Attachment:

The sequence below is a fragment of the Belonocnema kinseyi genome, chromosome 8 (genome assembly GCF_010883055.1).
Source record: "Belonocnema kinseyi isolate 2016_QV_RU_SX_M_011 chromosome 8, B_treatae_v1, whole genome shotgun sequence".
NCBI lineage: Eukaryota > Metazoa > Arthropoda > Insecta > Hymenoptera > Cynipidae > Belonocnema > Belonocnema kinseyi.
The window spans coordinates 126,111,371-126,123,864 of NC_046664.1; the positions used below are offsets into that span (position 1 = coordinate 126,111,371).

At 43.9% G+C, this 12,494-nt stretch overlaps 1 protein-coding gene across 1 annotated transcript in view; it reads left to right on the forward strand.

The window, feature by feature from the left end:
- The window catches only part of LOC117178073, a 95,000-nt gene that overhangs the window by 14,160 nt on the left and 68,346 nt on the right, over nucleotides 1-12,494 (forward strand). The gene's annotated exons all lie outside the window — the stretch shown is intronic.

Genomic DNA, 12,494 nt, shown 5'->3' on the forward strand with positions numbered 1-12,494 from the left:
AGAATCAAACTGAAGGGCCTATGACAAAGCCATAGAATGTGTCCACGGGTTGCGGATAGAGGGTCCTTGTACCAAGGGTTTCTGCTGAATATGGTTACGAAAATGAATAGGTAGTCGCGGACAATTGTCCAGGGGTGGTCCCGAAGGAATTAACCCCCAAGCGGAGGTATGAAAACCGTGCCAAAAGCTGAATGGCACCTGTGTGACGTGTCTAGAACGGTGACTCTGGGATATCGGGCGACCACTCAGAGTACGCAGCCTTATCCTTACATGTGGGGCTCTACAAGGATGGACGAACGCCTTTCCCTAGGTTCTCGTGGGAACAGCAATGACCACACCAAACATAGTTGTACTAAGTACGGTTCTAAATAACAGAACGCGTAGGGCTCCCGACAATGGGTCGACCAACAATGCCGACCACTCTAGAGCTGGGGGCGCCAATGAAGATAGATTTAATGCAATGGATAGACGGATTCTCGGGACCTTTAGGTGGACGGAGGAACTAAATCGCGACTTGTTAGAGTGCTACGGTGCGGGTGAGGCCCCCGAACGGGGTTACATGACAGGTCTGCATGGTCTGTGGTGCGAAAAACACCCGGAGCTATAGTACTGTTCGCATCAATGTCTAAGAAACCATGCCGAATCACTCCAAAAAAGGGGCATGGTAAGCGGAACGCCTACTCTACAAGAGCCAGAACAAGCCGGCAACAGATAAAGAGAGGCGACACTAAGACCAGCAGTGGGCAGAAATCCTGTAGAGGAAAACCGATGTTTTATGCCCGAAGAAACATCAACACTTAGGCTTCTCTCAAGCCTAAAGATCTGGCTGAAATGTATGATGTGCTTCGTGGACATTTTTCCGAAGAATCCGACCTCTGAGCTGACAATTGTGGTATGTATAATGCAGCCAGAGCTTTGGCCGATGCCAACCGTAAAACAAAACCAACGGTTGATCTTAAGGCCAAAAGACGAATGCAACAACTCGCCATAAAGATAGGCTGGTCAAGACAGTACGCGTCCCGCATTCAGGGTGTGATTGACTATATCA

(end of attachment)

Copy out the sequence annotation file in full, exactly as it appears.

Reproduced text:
The sequence below is a fragment of the Belonocnema kinseyi genome, chromosome 8 (genome assembly GCF_010883055.1).
Source record: "Belonocnema kinseyi isolate 2016_QV_RU_SX_M_011 chromosome 8, B_treatae_v1, whole genome shotgun sequence".
NCBI lineage: Eukaryota > Metazoa > Arthropoda > Insecta > Hymenoptera > Cynipidae > Belonocnema > Belonocnema kinseyi.
The window spans coordinates 126,111,371-126,123,864 of NC_046664.1; the positions used below are offsets into that span (position 1 = coordinate 126,111,371).

At 43.9% G+C, this 12,494-nt stretch overlaps 1 protein-coding gene across 1 annotated transcript in view; it reads left to right on the forward strand.

The window, feature by feature from the left end:
- The window catches only part of LOC117178073, a 95,000-nt gene that overhangs the window by 14,160 nt on the left and 68,346 nt on the right, over nucleotides 1-12,494 (forward strand). The gene's annotated exons all lie outside the window — the stretch shown is intronic.

Genomic DNA, 12,494 nt, shown 5'->3' on the forward strand with positions numbered 1-12,494 from the left:
AGAATCAAACTGAAGGGCCTATGACAAAGCCATAGAATGTGTCCACGGGTTGCGGATAGAGGGTCCTTGTACCAAGGGTTTCTGCTGAATATGGTTACGAAAATGAATAGGTAGTCGCGGACAATTGTCCAGGGGTGGTCCCGAAGGAATTAACCCCCAAGCGGAGGTATGAAAACCGTGCCAAAAGCTGAATGGCACCTGTGTGACGTGTCTAGAACGGTGACTCTGGGATATCGGGCGACCACTCAGAGTACGCAGCCTTATCCTTACATGTGGGGCTCTACAAGGATGGACGAACGCCTTTCCCTAGGTTCTCGTGGGAACAGCAATGACCACACCAAACATAGTTGTACTAAGTACGGTTCTAAATAACAGAACGCGTAGGGCTCCCGACAATGGGTCGACCAACAATGCCGACCACTCTAGAGCTGGGGGCGCCAATGAAGATAGATTTAATGCAATGGATAGACGGATTCTCGGGACCTTTAGGTGGACGGAGGAACTAAATCGCGACTTGTTAGAGTGCTACGGTGCGGGTGAGGCCCCCGAACGGGGTTACATGACAGGTCTGCATGGTCTGTGGTGCGAAAAACACCCGGAGCTATAGTACTGTTCGCATCAATGTCTAAGAAACCATGCCGAATCACTCCAAAAAAGGGGCATGGTAAGCGGAACGCCTACTCTACAAGAGCCAGAACAAGCCGGCAACAGATAAAGAGAGGCGACACTAAGACCAGCAGTGGGCAGAAATCCTGTAGAGGAAAACCGATGTTTTATGCCCGAAGAAACATCAACACTTAGGCTTCTCTCAAGCCTAAAGATCTGGCTGAAATGTATGATGTGCTTCGTGGACATTTTTCCGAAGAATCCGACCTCTGAGCTGACAATTGTGGTATGTATAATGCAGCCAGAGCTTTGGCCGATGCCAACCGTAAAACAAAACCAACGGTTGATCTTAAGGCCAAAAGACGAATGCAACAACTCGCCATAAAGATAGGCTGGTCAAGACAGTACGCGTCCCGCATTCAGGGTGTGATTGACTATATCA